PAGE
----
The present difficulty was introduced by the amendment of July 1, 1944. It added not only specific language as to war contracts but it changed the expiration clause to read -
The precise language of the July 1, 1944, amendment was reenacted October 3, 1944, when a clause was added dealing with offenses connected with the handling of property under the Surplus Property Act of 1944, 58 Stat. 781. The language was then carried into 18 U.S.C. 590a.
When the President, December 31, 1946, proclaimed the termination of hostilities of World War II, 3 CFR, 1946 Supp., 77-78, this automatically caused the resumption of the running of statutes of limitations on December 31, 1949. Accordingly, in relation to the instant offenses committed in 1945 and 1946, during the period of suspension, the general three-year limitation prescribed by 18 U.S.C. (Supp. V) 3282 began to run for the first time on January 1, 1950, and expired December 31, 1952.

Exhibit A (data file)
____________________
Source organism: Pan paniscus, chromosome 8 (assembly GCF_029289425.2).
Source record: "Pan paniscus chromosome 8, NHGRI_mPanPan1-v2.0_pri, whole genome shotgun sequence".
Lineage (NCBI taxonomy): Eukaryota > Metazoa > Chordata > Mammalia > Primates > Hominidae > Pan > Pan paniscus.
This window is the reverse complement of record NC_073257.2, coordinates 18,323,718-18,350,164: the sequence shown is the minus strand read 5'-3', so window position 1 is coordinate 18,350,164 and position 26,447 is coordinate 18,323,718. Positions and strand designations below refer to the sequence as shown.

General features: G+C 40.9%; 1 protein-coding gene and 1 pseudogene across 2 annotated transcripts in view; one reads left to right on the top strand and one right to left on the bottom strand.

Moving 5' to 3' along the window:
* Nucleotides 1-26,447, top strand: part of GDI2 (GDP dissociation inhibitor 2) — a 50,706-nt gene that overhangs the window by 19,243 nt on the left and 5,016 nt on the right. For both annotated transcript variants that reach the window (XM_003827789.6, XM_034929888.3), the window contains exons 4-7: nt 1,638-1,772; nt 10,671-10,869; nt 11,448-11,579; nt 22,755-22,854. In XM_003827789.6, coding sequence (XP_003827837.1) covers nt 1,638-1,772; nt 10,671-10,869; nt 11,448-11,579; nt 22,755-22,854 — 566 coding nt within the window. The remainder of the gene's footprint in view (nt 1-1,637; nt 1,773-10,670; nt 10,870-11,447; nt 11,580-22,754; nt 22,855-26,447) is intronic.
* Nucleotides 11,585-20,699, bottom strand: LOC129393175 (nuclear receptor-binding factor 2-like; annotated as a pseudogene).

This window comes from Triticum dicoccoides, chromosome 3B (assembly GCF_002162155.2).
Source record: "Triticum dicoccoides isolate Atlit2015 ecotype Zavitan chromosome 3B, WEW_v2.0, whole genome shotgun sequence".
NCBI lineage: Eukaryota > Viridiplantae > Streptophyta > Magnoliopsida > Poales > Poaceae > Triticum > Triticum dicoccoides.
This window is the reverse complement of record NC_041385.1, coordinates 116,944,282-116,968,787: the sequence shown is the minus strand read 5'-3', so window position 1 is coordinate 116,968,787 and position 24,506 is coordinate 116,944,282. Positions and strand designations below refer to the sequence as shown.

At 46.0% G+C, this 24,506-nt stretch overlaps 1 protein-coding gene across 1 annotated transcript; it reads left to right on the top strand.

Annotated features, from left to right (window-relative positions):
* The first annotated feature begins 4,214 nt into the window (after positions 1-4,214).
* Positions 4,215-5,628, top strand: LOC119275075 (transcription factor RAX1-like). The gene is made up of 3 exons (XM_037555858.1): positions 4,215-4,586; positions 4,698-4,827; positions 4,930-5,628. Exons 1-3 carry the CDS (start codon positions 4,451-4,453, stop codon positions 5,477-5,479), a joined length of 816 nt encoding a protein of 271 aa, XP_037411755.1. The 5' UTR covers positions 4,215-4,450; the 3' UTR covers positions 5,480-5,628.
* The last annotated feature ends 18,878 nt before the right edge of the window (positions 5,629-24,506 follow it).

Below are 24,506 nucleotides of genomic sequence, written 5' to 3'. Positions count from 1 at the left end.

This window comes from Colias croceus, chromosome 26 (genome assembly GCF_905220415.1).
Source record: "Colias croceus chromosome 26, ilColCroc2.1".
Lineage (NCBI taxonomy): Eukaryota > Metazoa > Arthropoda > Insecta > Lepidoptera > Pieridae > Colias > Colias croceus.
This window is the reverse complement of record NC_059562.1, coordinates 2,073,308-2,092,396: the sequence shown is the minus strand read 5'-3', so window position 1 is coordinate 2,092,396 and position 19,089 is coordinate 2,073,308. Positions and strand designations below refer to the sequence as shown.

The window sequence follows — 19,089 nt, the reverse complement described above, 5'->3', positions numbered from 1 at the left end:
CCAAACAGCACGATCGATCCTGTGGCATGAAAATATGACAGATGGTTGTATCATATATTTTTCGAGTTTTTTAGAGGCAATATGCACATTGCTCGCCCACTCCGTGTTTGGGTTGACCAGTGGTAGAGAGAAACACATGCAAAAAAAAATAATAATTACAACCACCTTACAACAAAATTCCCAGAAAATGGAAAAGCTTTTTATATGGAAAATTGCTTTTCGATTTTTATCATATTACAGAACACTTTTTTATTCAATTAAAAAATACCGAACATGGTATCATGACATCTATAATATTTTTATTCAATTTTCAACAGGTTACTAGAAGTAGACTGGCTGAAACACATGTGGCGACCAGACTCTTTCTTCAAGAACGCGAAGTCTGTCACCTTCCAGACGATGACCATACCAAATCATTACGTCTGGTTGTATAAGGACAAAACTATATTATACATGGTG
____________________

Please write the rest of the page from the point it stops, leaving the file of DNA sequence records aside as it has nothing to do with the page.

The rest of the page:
United States v. Smith, 342 U.S. 225 , held that the offenses to which the Suspension Act applied were only those actually committed before the termination of hostilities December 31, 1946. The length of the period for their prosecution was not there in controversy because the offenses occurred in 1947. That period, however, was [346 U.S. 235, 247] mentioned either directly or by implication in the concurring and dissenting opinions published on behalf of a majority of the members of the Court. The following statement was made in the concurring opinion: